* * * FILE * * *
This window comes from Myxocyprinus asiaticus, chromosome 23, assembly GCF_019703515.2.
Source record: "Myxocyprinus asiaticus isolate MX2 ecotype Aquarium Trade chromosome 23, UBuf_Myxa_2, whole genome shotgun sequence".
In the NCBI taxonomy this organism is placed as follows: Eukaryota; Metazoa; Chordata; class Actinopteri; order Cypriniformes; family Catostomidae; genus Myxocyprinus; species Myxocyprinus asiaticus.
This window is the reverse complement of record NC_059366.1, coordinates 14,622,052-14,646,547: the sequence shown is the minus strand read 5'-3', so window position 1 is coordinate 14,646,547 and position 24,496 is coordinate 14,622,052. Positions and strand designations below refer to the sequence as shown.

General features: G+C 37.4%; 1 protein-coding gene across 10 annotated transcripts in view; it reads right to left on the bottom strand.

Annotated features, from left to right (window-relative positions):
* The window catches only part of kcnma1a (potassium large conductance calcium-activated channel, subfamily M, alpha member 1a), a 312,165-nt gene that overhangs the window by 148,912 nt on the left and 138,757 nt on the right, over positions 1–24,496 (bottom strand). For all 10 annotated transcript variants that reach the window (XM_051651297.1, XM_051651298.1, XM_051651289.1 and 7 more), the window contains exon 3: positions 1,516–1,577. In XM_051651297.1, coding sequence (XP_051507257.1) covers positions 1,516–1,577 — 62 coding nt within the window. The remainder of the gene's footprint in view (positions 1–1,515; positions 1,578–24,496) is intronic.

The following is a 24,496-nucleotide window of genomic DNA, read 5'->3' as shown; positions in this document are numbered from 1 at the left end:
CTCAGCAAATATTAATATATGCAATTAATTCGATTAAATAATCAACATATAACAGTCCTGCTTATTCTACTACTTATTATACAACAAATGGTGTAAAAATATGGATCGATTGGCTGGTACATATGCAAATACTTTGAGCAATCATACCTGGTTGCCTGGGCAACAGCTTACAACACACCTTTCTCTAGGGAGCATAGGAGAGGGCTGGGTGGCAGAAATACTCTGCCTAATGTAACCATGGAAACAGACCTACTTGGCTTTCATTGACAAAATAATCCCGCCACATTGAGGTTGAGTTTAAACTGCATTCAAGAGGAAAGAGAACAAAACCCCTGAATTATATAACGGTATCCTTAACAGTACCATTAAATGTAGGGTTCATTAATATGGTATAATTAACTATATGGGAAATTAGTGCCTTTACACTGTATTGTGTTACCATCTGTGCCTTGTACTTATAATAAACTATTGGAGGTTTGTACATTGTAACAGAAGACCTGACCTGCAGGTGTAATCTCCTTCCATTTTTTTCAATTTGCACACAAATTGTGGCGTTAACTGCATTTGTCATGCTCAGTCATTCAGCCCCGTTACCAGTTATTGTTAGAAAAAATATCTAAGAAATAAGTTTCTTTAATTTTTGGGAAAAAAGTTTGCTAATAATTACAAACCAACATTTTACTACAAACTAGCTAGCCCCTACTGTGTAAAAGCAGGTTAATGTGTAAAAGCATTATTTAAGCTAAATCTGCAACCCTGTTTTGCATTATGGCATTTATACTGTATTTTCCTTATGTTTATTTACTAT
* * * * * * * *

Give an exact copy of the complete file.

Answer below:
This window comes from Myxocyprinus asiaticus, chromosome 23, assembly GCF_019703515.2.
Source record: "Myxocyprinus asiaticus isolate MX2 ecotype Aquarium Trade chromosome 23, UBuf_Myxa_2, whole genome shotgun sequence".
In the NCBI taxonomy this organism is placed as follows: Eukaryota; Metazoa; Chordata; class Actinopteri; order Cypriniformes; family Catostomidae; genus Myxocyprinus; species Myxocyprinus asiaticus.
This window is the reverse complement of record NC_059366.1, coordinates 14,622,052-14,646,547: the sequence shown is the minus strand read 5'-3', so window position 1 is coordinate 14,646,547 and position 24,496 is coordinate 14,622,052. Positions and strand designations below refer to the sequence as shown.

General features: G+C 37.4%; 1 protein-coding gene across 10 annotated transcripts in view; it reads right to left on the bottom strand.

Annotated features, from left to right (window-relative positions):
* The window catches only part of kcnma1a (potassium large conductance calcium-activated channel, subfamily M, alpha member 1a), a 312,165-nt gene that overhangs the window by 148,912 nt on the left and 138,757 nt on the right, over positions 1–24,496 (bottom strand). For all 10 annotated transcript variants that reach the window (XM_051651297.1, XM_051651298.1, XM_051651289.1 and 7 more), the window contains exon 3: positions 1,516–1,577. In XM_051651297.1, coding sequence (XP_051507257.1) covers positions 1,516–1,577 — 62 coding nt within the window. The remainder of the gene's footprint in view (positions 1–1,515; positions 1,578–24,496) is intronic.

The following is a 24,496-nucleotide window of genomic DNA, read 5'->3' as shown; positions in this document are numbered from 1 at the left end:
CTCAGCAAATATTAATATATGCAATTAATTCGATTAAATAATCAACATATAACAGTCCTGCTTATTCTACTACTTATTATACAACAAATGGTGTAAAAATATGGATCGATTGGCTGGTACATATGCAAATACTTTGAGCAATCATACCTGGTTGCCTGGGCAACAGCTTACAACACACCTTTCTCTAGGGAGCATAGGAGAGGGCTGGGTGGCAGAAATACTCTGCCTAATGTAACCATGGAAACAGACCTACTTGGCTTTCATTGACAAAATAATCCCGCCACATTGAGGTTGAGTTTAAACTGCATTCAAGAGGAAAGAGAACAAAACCCCTGAATTATATAACGGTATCCTTAACAGTACCATTAAATGTAGGGTTCATTAATATGGTATAATTAACTATATGGGAAATTAGTGCCTTTACACTGTATTGTGTTACCATCTGTGCCTTGTACTTATAATAAACTATTGGAGGTTTGTACATTGTAACAGAAGACCTGACCTGCAGGTGTAATCTCCTTCCATTTTTTTCAATTTGCACACAAATTGTGGCGTTAACTGCATTTGTCATGCTCAGTCATTCAGCCCCGTTACCAGTTATTGTTAGAAAAAATATCTAAGAAATAAGTTTCTTTAATTTTTGGGAAAAAAGTTTGCTAATAATTACAAACCAACATTTTACTACAAACTAGCTAGCCCCTACTGTGTAAAAGCAGGTTAATGTGTAAAAGCATTATTTAAGCTAAATCTGCAACCCTGTTTTGCATTATGGCATTTATACTGTATTTTCCTTATGTTTATTTACTAT